This ebook is found in the Ultimate level membership for you to download and use with your family. If you would like to gain access to this ebook, you can purchase a membership now and have instant access.

Ultimate Naturalist Library September 2017 @handbookofnaturestudy

Use the discount code BIRDLOVER5 for $5 off an Ultimate Naturalist Membership.

Members also have access to a complete bird study ebook!

Learning About Birds 3D cover

Posted on 2 Comments

Barn Owl Study – Using All About Birds

Barn Owl at Arizona Sonora Desert Museum – Tucson, Arizona

This week’s challenge was to learn more about our local owls: Owl Study. In past owl studies we focused on the Great Horned Owl, the Western Screech Owl, and the Spotted Owl. This time we decided to learn more about the Barn Owl.

We started off listening to the sounds of the Barn Owl and I have to admit if I ever heard this sound at night I would be terrified. It is such a scary sound and not at all one I want to hear too often. It sounds more like a scream than a bird sound. This owl does not make the typical hooting sound we have come to associate with owls of all kinds.

Here is the link: Barn Owl Sounds.

We read the information on the All About Birds website which includes this interesting information on where you might see a Barn Owl:

“Many people’s first sighting of a Barn Owl is while driving through open country at night—a flash of pale wings in the headlights is usually this species. Barn Owls also often live up to their name, inhabiting barns and other old, abandoned buildings, so keep an eye out for them there. Barn Owls don’t hoot the way most other owls do; you can listen for their harsh screeches at night.”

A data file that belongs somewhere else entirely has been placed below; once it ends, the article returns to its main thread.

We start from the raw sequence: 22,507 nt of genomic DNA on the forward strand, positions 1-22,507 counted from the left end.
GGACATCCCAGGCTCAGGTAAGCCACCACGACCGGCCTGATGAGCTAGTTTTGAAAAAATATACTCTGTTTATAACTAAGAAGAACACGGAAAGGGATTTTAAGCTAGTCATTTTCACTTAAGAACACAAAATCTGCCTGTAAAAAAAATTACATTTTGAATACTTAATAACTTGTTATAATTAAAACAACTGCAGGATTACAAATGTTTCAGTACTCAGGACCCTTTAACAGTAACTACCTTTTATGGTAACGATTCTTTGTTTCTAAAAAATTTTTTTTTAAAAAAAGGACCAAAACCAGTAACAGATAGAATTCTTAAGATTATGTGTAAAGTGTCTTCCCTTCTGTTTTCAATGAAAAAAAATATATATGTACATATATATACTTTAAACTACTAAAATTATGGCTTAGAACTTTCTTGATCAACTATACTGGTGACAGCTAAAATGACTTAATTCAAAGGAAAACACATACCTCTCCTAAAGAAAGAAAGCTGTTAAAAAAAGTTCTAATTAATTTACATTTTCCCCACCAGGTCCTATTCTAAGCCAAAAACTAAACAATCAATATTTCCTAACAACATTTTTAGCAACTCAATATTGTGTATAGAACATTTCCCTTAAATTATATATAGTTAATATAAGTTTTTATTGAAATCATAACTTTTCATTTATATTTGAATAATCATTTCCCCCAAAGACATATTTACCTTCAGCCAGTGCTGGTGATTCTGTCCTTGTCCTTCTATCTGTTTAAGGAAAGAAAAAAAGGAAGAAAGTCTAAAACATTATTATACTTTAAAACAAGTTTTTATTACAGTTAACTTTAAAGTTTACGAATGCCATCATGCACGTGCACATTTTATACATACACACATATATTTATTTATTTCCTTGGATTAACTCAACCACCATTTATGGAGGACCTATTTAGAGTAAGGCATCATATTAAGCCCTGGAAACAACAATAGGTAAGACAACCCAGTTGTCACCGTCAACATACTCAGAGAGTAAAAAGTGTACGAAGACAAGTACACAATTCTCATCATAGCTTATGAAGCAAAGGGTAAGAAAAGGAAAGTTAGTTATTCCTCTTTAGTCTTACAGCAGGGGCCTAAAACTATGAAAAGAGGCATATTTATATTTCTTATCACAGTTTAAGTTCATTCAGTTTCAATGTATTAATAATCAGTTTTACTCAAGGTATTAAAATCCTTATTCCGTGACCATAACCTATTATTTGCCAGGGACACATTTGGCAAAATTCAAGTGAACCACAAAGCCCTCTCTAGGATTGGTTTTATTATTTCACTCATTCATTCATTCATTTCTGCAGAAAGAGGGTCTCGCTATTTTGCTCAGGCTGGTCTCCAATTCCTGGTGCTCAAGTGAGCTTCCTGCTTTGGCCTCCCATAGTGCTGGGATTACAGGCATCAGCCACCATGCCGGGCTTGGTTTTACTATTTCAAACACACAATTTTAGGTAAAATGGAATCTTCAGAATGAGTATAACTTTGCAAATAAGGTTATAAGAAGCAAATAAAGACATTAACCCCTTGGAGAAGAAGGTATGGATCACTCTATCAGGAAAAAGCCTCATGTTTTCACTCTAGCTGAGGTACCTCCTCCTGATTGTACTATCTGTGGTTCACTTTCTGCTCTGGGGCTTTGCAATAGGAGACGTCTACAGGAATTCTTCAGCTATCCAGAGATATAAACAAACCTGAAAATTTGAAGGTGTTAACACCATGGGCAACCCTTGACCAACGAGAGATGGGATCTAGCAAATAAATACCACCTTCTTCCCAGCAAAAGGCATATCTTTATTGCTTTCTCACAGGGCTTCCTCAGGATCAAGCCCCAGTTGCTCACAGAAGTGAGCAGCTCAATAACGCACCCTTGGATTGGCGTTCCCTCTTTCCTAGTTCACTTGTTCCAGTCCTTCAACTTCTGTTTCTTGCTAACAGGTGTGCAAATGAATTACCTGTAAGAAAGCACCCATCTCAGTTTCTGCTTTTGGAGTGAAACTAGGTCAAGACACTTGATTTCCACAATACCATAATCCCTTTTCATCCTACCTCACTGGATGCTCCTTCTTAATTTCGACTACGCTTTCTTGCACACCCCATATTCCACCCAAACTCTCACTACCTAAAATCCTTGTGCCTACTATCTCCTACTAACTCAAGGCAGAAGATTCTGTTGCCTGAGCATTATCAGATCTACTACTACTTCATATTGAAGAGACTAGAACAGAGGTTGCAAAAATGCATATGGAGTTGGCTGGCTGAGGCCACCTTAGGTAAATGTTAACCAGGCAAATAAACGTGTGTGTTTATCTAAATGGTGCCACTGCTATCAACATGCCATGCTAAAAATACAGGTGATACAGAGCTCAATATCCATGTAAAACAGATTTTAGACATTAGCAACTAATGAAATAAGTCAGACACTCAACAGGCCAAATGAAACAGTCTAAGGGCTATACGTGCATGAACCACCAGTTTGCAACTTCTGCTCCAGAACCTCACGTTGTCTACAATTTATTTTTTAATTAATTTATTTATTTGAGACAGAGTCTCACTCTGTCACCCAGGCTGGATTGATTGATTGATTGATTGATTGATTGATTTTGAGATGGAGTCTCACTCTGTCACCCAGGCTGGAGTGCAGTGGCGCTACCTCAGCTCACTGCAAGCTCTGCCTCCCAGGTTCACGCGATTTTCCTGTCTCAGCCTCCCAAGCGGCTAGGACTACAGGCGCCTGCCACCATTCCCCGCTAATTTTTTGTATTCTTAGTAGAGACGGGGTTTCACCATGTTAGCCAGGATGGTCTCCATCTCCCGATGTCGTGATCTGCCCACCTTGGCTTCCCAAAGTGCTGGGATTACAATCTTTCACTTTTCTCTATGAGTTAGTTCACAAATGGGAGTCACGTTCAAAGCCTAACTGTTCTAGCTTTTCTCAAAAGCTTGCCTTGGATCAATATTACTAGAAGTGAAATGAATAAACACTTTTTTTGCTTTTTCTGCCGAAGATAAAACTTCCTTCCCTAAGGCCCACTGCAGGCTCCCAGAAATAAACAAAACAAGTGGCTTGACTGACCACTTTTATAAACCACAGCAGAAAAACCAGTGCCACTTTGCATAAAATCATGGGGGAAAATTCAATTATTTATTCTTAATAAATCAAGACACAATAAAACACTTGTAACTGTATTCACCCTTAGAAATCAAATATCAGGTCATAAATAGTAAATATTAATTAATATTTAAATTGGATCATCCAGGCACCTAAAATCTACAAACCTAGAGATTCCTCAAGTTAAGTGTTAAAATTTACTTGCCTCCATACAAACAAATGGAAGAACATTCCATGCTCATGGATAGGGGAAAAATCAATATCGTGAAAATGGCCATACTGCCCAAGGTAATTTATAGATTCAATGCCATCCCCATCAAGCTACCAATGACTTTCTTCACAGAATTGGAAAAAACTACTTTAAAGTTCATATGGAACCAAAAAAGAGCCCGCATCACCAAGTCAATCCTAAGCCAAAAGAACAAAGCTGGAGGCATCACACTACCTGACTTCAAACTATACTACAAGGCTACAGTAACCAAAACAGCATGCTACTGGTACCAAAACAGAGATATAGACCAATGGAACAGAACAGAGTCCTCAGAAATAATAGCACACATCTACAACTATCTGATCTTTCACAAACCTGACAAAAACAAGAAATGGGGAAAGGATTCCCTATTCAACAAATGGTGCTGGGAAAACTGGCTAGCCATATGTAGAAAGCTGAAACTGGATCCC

We finished up with a notebook page for our nature journal. It is all in preparation for the time in the future when we may see or possibly hear this bird. You may want to do your own research on the Barn Owl…it is the most widely distributed owl worldwide (see map at the bottom of this website: Common Barn Owl).

Here is what the Peterson Field Guide says about the Barn Owl:

“A long-legged, knock-kneed, pale, monkey-faced owl. White heart-shaped face and dark eyes, no ear tufts. Distinguished in flight as an owl by the large head and mothlike flight..”

I may just have to put that in my nature journal. 🙂

Have you started your owl study yet? 

OHC Blog Carnival

Don’t forget to share with the Outdoor Hour Challenge Blog Carnival!

Posted on 3 Comments

Nighttime Critters – Our List from the July Newsletter

Summer evenings outdoors….with our chiminea.